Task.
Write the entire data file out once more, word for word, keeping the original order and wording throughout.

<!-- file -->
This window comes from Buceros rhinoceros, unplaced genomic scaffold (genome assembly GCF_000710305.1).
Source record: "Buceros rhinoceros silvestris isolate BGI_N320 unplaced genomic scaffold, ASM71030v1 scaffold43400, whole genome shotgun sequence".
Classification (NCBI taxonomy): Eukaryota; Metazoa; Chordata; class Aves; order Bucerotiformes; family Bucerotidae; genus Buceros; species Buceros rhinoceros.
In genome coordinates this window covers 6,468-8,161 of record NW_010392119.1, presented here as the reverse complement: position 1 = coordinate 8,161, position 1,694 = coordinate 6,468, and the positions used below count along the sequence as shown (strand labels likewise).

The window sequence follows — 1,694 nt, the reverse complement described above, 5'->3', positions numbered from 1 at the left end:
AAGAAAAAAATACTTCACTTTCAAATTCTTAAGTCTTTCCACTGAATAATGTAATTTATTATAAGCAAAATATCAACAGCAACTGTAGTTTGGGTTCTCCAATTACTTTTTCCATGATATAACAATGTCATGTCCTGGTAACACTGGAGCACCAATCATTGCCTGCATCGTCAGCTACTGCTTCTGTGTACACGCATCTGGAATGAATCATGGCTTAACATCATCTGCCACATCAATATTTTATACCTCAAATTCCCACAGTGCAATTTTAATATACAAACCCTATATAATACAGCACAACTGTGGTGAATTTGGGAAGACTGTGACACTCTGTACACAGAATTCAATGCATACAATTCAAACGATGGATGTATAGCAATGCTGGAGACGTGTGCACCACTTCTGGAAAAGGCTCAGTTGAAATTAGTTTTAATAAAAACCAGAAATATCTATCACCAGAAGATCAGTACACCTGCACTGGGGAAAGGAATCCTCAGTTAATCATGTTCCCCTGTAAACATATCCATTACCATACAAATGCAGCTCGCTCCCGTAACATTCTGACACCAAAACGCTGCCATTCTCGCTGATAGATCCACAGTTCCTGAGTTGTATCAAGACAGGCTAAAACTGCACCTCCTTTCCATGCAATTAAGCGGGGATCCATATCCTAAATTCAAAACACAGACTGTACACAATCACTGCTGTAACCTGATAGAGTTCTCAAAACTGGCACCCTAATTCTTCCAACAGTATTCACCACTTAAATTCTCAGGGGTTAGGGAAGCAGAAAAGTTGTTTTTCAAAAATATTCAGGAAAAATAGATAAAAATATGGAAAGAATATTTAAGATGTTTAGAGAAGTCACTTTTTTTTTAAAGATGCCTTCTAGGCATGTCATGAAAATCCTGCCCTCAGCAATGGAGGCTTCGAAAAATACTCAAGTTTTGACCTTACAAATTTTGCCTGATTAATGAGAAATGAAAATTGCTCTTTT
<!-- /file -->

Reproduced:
This window comes from Buceros rhinoceros, unplaced genomic scaffold (genome assembly GCF_000710305.1).
Source record: "Buceros rhinoceros silvestris isolate BGI_N320 unplaced genomic scaffold, ASM71030v1 scaffold43400, whole genome shotgun sequence".
Classification (NCBI taxonomy): Eukaryota; Metazoa; Chordata; class Aves; order Bucerotiformes; family Bucerotidae; genus Buceros; species Buceros rhinoceros.
In genome coordinates this window covers 6,468-8,161 of record NW_010392119.1, presented here as the reverse complement: position 1 = coordinate 8,161, position 1,694 = coordinate 6,468, and the positions used below count along the sequence as shown (strand labels likewise).

The window sequence follows — 1,694 nt, the reverse complement described above, 5'->3', positions numbered from 1 at the left end:
AAGAAAAAAATACTTCACTTTCAAATTCTTAAGTCTTTCCACTGAATAATGTAATTTATTATAAGCAAAATATCAACAGCAACTGTAGTTTGGGTTCTCCAATTACTTTTTCCATGATATAACAATGTCATGTCCTGGTAACACTGGAGCACCAATCATTGCCTGCATCGTCAGCTACTGCTTCTGTGTACACGCATCTGGAATGAATCATGGCTTAACATCATCTGCCACATCAATATTTTATACCTCAAATTCCCACAGTGCAATTTTAATATACAAACCCTATATAATACAGCACAACTGTGGTGAATTTGGGAAGACTGTGACACTCTGTACACAGAATTCAATGCATACAATTCAAACGATGGATGTATAGCAATGCTGGAGACGTGTGCACCACTTCTGGAAAAGGCTCAGTTGAAATTAGTTTTAATAAAAACCAGAAATATCTATCACCAGAAGATCAGTACACCTGCACTGGGGAAAGGAATCCTCAGTTAATCATGTTCCCCTGTAAACATATCCATTACCATACAAATGCAGCTCGCTCCCGTAACATTCTGACACCAAAACGCTGCCATTCTCGCTGATAGATCCACAGTTCCTGAGTTGTATCAAGACAGGCTAAAACTGCACCTCCTTTCCATGCAATTAAGCGGGGATCCATATCCTAAATTCAAAACACAGACTGTACACAATCACTGCTGTAACCTGATAGAGTTCTCAAAACTGGCACCCTAATTCTTCCAACAGTATTCACCACTTAAATTCTCAGGGGTTAGGGAAGCAGAAAAGTTGTTTTTCAAAAATATTCAGGAAAAATAGATAAAAATATGGAAAGAATATTTAAGATGTTTAGAGAAGTCACTTTTTTTTTAAAGATGCCTTCTAGGCATGTCATGAAAATCCTGCCCTCAGCAATGGAGGCTTCGAAAAATACTCAAGTTTTGACCTTACAAATTTTGCCTGATTAATGAGAAATGAAAATTGCTCTTTT